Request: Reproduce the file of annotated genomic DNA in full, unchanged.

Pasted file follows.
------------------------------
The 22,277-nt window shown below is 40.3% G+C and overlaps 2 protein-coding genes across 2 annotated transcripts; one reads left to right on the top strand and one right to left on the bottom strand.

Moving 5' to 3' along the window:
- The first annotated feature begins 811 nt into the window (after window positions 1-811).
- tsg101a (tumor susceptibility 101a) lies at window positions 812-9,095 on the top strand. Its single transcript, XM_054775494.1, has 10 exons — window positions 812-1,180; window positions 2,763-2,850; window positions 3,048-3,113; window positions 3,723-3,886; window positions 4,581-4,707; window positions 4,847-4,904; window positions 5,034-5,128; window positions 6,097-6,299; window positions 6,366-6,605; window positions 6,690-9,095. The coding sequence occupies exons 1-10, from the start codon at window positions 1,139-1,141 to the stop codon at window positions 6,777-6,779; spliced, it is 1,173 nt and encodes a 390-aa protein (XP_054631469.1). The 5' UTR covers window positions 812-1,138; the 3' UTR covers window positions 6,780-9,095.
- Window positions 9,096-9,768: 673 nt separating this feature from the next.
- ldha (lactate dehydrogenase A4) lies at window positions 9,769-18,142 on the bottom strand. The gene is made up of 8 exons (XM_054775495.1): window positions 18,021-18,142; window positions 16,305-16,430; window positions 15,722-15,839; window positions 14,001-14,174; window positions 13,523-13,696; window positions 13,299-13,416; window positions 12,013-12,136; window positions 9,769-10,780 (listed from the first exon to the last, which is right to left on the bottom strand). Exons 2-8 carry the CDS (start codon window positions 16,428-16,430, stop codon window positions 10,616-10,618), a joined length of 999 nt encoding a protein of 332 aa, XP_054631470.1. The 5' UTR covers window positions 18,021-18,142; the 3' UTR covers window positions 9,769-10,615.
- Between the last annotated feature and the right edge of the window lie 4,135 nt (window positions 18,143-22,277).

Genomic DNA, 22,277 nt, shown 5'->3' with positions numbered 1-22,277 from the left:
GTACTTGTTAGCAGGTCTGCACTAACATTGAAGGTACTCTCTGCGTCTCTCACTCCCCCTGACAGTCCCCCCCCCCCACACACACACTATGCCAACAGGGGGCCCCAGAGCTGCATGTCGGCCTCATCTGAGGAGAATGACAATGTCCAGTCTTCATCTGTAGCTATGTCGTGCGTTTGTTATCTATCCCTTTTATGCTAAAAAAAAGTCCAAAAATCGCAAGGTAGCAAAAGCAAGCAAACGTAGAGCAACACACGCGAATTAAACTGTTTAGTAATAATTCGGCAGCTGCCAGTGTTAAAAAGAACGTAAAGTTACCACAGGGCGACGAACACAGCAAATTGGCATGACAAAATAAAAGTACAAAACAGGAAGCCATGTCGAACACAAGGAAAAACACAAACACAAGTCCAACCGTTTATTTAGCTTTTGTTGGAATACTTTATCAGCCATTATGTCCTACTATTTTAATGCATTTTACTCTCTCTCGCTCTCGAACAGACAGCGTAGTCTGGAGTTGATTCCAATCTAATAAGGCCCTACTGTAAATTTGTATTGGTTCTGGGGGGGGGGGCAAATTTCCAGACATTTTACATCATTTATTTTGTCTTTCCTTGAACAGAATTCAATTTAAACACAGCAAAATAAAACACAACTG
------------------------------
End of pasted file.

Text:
The 22,277-nt window shown below is 40.3% G+C and overlaps 2 protein-coding genes across 2 annotated transcripts; one reads left to right on the top strand and one right to left on the bottom strand.

Moving 5' to 3' along the window:
- The first annotated feature begins 811 nt into the window (after window positions 1-811).
- tsg101a (tumor susceptibility 101a) lies at window positions 812-9,095 on the top strand. Its single transcript, XM_054775494.1, has 10 exons — window positions 812-1,180; window positions 2,763-2,850; window positions 3,048-3,113; window positions 3,723-3,886; window positions 4,581-4,707; window positions 4,847-4,904; window positions 5,034-5,128; window positions 6,097-6,299; window positions 6,366-6,605; window positions 6,690-9,095. The coding sequence occupies exons 1-10, from the start codon at window positions 1,139-1,141 to the stop codon at window positions 6,777-6,779; spliced, it is 1,173 nt and encodes a 390-aa protein (XP_054631469.1). The 5' UTR covers window positions 812-1,138; the 3' UTR covers window positions 6,780-9,095.
- Window positions 9,096-9,768: 673 nt separating this feature from the next.
- ldha (lactate dehydrogenase A4) lies at window positions 9,769-18,142 on the bottom strand. The gene is made up of 8 exons (XM_054775495.1): window positions 18,021-18,142; window positions 16,305-16,430; window positions 15,722-15,839; window positions 14,001-14,174; window positions 13,523-13,696; window positions 13,299-13,416; window positions 12,013-12,136; window positions 9,769-10,780 (listed from the first exon to the last, which is right to left on the bottom strand). Exons 2-8 carry the CDS (start codon window positions 16,428-16,430, stop codon window positions 10,616-10,618), a joined length of 999 nt encoding a protein of 332 aa, XP_054631470.1. The 5' UTR covers window positions 18,021-18,142; the 3' UTR covers window positions 9,769-10,615.
- Between the last annotated feature and the right edge of the window lie 4,135 nt (window positions 18,143-22,277).

Genomic DNA, 22,277 nt, shown 5'->3' with positions numbered 1-22,277 from the left:
GTACTTGTTAGCAGGTCTGCACTAACATTGAAGGTACTCTCTGCGTCTCTCACTCCCCCTGACAGTCCCCCCCCCCCACACACACACTATGCCAACAGGGGGCCCCAGAGCTGCATGTCGGCCTCATCTGAGGAGAATGACAATGTCCAGTCTTCATCTGTAGCTATGTCGTGCGTTTGTTATCTATCCCTTTTATGCTAAAAAAAAGTCCAAAAATCGCAAGGTAGCAAAAGCAAGCAAACGTAGAGCAACACACGCGAATTAAACTGTTTAGTAATAATTCGGCAGCTGCCAGTGTTAAAAAGAACGTAAAGTTACCACAGGGCGACGAACACAGCAAATTGGCATGACAAAATAAAAGTACAAAACAGGAAGCCATGTCGAACACAAGGAAAAACACAAACACAAGTCCAACCGTTTATTTAGCTTTTGTTGGAATACTTTATCAGCCATTATGTCCTACTATTTTAATGCATTTTACTCTCTCTCGCTCTCGAACAGACAGCGTAGTCTGGAGTTGATTCCAATCTAATAAGGCCCTACTGTAAATTTGTATTGGTTCTGGGGGGGGGGGCAAATTTCCAGACATTTTACATCATTTATTTTGTCTTTCCTTGAACAGAATTCAATTTAAACACAGCAAAATAAAACACAACTG